However, the district encountered a series of devastating fires, notably the Great Fire of 1875, which wrought damages amounting to $12,000,000.

Despite its historical significance and continued attraction, the district faces preservation challenges. Threats include potential subsidence of inactive mining pits, vandalism within cemeteries, erosion risks, and the deleterious impact of ongoing tourism.

Neglect of privately-owned, unused buildings further compounds the preservation issues confronting the district’s rich historical heritage.

The Way It Was Museum

The Way It Was Museum, nestled in the heart of historic Virginia City on the iconic C Street, offers visitors a captivating journey into Nevada’s past. With a remarkable collection of rare photographs, mining artifacts, and a comprehensive range of Comstock memorabilia, this museum is a treasure trove of the state’s rich Western heritage.

The museum’s historic photography and vintage costumes vividly depict the lives of real Comstock miners, providing an authentic glimpse into their daily experiences.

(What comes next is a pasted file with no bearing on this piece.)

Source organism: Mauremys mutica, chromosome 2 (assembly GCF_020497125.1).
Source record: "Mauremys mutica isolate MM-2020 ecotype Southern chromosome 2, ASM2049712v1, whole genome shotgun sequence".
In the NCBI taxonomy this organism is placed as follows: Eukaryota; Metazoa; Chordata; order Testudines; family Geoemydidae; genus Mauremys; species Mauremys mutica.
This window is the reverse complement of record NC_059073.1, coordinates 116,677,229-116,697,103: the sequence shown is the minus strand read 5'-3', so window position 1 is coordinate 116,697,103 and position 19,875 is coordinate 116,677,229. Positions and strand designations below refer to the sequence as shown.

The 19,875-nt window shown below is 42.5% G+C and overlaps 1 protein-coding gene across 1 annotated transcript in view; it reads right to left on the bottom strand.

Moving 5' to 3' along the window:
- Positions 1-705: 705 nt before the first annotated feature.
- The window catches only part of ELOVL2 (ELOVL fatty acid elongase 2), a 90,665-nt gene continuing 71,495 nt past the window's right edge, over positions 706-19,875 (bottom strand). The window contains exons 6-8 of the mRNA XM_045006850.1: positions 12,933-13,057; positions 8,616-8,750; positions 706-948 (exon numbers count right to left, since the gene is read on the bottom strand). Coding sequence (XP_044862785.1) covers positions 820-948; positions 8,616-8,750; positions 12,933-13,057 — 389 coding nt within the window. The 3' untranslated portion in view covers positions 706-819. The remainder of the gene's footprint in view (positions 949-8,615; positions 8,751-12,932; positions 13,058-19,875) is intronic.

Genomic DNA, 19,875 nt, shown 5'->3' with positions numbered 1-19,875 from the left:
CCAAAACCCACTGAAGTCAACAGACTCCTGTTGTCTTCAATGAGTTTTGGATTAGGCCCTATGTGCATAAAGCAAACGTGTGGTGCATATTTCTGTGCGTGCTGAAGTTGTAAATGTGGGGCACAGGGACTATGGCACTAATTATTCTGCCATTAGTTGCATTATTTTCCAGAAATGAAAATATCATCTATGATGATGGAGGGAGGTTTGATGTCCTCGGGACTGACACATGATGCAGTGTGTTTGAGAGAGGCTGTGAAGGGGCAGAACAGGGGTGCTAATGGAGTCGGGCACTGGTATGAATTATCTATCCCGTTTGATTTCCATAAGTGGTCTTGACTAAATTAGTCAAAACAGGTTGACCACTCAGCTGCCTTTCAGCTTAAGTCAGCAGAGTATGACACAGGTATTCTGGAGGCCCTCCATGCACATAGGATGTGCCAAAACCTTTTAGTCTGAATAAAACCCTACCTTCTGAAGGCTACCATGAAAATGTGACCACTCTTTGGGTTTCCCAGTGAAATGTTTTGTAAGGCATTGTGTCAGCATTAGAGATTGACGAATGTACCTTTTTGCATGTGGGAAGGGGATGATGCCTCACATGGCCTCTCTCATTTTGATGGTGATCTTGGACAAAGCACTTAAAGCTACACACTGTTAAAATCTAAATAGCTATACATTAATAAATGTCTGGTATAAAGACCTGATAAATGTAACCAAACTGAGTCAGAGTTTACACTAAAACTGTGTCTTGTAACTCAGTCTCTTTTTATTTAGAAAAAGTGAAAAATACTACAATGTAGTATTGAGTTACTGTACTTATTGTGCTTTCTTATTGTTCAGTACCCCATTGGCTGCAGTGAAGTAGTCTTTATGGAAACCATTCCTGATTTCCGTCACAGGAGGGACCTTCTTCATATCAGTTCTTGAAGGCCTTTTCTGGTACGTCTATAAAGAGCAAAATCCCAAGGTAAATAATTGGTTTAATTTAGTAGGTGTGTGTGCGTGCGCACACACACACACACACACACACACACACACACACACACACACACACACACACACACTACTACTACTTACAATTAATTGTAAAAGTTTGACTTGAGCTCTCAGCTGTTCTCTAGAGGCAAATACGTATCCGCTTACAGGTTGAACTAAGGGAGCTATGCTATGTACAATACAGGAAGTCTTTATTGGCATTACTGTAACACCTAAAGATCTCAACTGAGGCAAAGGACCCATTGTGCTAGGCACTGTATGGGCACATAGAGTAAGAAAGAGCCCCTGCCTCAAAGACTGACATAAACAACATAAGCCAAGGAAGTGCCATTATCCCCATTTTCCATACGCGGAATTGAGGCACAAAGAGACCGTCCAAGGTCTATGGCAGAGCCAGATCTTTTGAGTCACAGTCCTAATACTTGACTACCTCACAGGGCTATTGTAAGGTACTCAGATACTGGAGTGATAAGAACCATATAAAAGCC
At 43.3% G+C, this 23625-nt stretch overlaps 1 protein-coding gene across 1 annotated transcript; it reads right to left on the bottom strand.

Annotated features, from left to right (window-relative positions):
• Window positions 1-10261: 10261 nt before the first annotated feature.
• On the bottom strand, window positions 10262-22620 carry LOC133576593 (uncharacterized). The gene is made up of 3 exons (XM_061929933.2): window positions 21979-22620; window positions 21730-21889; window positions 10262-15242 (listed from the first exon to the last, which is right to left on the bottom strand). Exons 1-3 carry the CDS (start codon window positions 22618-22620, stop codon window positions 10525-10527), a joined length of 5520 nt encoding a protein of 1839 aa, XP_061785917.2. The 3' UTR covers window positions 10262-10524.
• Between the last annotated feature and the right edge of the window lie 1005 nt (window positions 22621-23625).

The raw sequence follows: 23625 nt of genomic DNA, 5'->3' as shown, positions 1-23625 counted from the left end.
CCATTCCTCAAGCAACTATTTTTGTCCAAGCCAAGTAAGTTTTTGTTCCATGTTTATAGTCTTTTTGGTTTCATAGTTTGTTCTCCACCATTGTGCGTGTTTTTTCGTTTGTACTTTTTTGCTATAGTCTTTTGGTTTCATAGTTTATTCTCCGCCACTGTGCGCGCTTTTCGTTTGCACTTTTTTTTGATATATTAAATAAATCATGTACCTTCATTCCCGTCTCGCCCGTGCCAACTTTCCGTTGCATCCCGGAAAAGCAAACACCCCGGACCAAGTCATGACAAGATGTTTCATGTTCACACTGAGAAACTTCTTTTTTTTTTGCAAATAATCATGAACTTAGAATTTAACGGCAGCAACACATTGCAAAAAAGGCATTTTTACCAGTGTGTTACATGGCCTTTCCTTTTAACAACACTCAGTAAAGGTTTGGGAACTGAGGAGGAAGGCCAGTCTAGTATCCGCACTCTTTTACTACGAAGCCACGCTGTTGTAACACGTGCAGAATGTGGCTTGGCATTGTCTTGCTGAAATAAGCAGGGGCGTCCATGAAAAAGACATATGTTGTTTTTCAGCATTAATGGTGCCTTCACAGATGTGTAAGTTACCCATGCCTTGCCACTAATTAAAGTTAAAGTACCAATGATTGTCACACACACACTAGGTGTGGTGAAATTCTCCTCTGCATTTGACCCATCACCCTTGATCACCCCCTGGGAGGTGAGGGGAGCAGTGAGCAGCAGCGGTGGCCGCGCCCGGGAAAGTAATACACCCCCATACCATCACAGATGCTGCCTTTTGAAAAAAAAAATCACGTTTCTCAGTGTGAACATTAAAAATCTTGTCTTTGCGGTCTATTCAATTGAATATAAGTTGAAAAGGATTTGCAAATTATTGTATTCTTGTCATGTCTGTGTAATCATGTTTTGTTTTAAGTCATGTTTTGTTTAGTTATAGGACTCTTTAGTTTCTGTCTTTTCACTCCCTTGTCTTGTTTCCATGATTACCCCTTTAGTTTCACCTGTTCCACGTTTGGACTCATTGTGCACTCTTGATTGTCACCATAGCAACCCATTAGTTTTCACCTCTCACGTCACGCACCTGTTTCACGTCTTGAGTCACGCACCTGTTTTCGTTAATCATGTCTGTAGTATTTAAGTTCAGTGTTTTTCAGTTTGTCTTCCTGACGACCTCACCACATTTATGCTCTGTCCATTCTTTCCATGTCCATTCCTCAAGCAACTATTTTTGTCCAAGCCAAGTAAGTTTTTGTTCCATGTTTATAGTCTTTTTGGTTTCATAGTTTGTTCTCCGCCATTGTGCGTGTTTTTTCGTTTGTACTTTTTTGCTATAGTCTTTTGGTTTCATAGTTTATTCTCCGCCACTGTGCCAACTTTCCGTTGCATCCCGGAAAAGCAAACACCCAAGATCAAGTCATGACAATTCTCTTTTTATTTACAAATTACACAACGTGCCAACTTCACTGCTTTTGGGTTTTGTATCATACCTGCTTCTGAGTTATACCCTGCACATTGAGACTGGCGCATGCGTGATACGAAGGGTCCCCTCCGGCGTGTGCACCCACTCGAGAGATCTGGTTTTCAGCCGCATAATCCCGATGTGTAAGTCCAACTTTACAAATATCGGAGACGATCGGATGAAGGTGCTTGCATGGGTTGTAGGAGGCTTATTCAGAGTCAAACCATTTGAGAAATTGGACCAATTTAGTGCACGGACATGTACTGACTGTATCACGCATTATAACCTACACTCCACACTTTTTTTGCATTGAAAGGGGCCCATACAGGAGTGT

An intricate scale model reveals the vast underground network of mine shafts and adits that still sprawl beneath Virginia City. For a deeper understanding of mining, visitors can explore a working model and cutaway of a genuine silver and gold mine.

One of the highlights at The Way It Was Museum is a 16-minute video hosted by Charlie Jones and Merlin Olsen, who eloquently narrate the tales of life on the early American frontier.

The museum also delves into Mark Twain’s contributions to the Territorial Enterprise newspaper, the notorious gunslingers, the intriguing stories of the ladies of the night, the exclusive Millionaires Club, and the everyday individuals who persevered and defied the odds on the Comstock.

Proudly boasting the most complete collection of Comstock memorabilia worldwide, The Way It Was Museum is an essential stop for those eager to unravel the extraordinary history of the American West in Virginia City.

St. Mary’s in the Mountains Catholic Church

St. Mary’s in the Mountains Catholic Church, is a cherished parish under the Diocese of Reno. This historic church, serving as both a place of worship and housing a museum, has deep roots tracing back to the mid-19th century when the first Catholic church was constructed in 1860 by Fr. Hugh Gallagher.

Rebuilt by Fr. Patrick Manogue after the initial church succumbed to the elements, the current St. Mary in the Mountains Church was dedicated on July 17, 1864, by Bishop Eugene O’Connell of Grass Valley. Notably, Manogue later became the first Bishop of Sacramento.